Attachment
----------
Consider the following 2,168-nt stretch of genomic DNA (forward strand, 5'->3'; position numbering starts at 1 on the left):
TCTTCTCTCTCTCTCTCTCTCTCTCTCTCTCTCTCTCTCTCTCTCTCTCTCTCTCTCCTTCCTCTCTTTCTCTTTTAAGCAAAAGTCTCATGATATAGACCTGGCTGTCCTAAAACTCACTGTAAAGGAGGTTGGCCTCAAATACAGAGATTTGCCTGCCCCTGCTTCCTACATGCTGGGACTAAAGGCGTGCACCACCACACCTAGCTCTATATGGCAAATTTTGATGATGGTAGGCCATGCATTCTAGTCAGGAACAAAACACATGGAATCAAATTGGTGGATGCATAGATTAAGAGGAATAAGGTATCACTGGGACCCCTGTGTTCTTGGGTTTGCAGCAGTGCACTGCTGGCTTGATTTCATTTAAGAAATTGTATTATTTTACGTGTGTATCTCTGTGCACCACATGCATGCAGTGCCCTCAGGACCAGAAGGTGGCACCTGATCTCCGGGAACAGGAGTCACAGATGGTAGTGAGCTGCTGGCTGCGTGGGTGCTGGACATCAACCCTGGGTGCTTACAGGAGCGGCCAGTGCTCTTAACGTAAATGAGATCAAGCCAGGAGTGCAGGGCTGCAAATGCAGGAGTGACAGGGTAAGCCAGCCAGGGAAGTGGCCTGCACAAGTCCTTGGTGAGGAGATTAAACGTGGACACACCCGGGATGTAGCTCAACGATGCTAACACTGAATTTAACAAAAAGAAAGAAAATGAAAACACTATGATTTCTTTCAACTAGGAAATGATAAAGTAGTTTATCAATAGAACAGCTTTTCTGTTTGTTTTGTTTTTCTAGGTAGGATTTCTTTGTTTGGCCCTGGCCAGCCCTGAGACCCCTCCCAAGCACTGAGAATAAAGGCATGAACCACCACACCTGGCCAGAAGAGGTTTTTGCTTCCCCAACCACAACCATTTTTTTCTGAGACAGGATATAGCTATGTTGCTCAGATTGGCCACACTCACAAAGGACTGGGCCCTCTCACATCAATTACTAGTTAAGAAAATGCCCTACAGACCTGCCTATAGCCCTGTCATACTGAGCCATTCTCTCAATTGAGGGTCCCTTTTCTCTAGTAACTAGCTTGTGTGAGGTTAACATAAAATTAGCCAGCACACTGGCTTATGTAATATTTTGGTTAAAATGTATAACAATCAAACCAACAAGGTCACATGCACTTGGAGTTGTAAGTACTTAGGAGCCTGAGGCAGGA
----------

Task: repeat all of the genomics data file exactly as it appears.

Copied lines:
Consider the following 2,168-nt stretch of genomic DNA (forward strand, 5'->3'; position numbering starts at 1 on the left):
TCTTCTCTCTCTCTCTCTCTCTCTCTCTCTCTCTCTCTCTCTCTCTCTCTCTCTCTCCTTCCTCTCTTTCTCTTTTAAGCAAAAGTCTCATGATATAGACCTGGCTGTCCTAAAACTCACTGTAAAGGAGGTTGGCCTCAAATACAGAGATTTGCCTGCCCCTGCTTCCTACATGCTGGGACTAAAGGCGTGCACCACCACACCTAGCTCTATATGGCAAATTTTGATGATGGTAGGCCATGCATTCTAGTCAGGAACAAAACACATGGAATCAAATTGGTGGATGCATAGATTAAGAGGAATAAGGTATCACTGGGACCCCTGTGTTCTTGGGTTTGCAGCAGTGCACTGCTGGCTTGATTTCATTTAAGAAATTGTATTATTTTACGTGTGTATCTCTGTGCACCACATGCATGCAGTGCCCTCAGGACCAGAAGGTGGCACCTGATCTCCGGGAACAGGAGTCACAGATGGTAGTGAGCTGCTGGCTGCGTGGGTGCTGGACATCAACCCTGGGTGCTTACAGGAGCGGCCAGTGCTCTTAACGTAAATGAGATCAAGCCAGGAGTGCAGGGCTGCAAATGCAGGAGTGACAGGGTAAGCCAGCCAGGGAAGTGGCCTGCACAAGTCCTTGGTGAGGAGATTAAACGTGGACACACCCGGGATGTAGCTCAACGATGCTAACACTGAATTTAACAAAAAGAAAGAAAATGAAAACACTATGATTTCTTTCAACTAGGAAATGATAAAGTAGTTTATCAATAGAACAGCTTTTCTGTTTGTTTTGTTTTTCTAGGTAGGATTTCTTTGTTTGGCCCTGGCCAGCCCTGAGACCCCTCCCAAGCACTGAGAATAAAGGCATGAACCACCACACCTGGCCAGAAGAGGTTTTTGCTTCCCCAACCACAACCATTTTTTTCTGAGACAGGATATAGCTATGTTGCTCAGATTGGCCACACTCACAAAGGACTGGGCCCTCTCACATCAATTACTAGTTAAGAAAATGCCCTACAGACCTGCCTATAGCCCTGTCATACTGAGCCATTCTCTCAATTGAGGGTCCCTTTTCTCTAGTAACTAGCTTGTGTGAGGTTAACATAAAATTAGCCAGCACACTGGCTTATGTAATATTTTGGTTAAAATGTATAACAATCAAACCAACAAGGTCACATGCACTTGGAGTTGTAAGTACTTAGGAGCCTGAGGCAGGA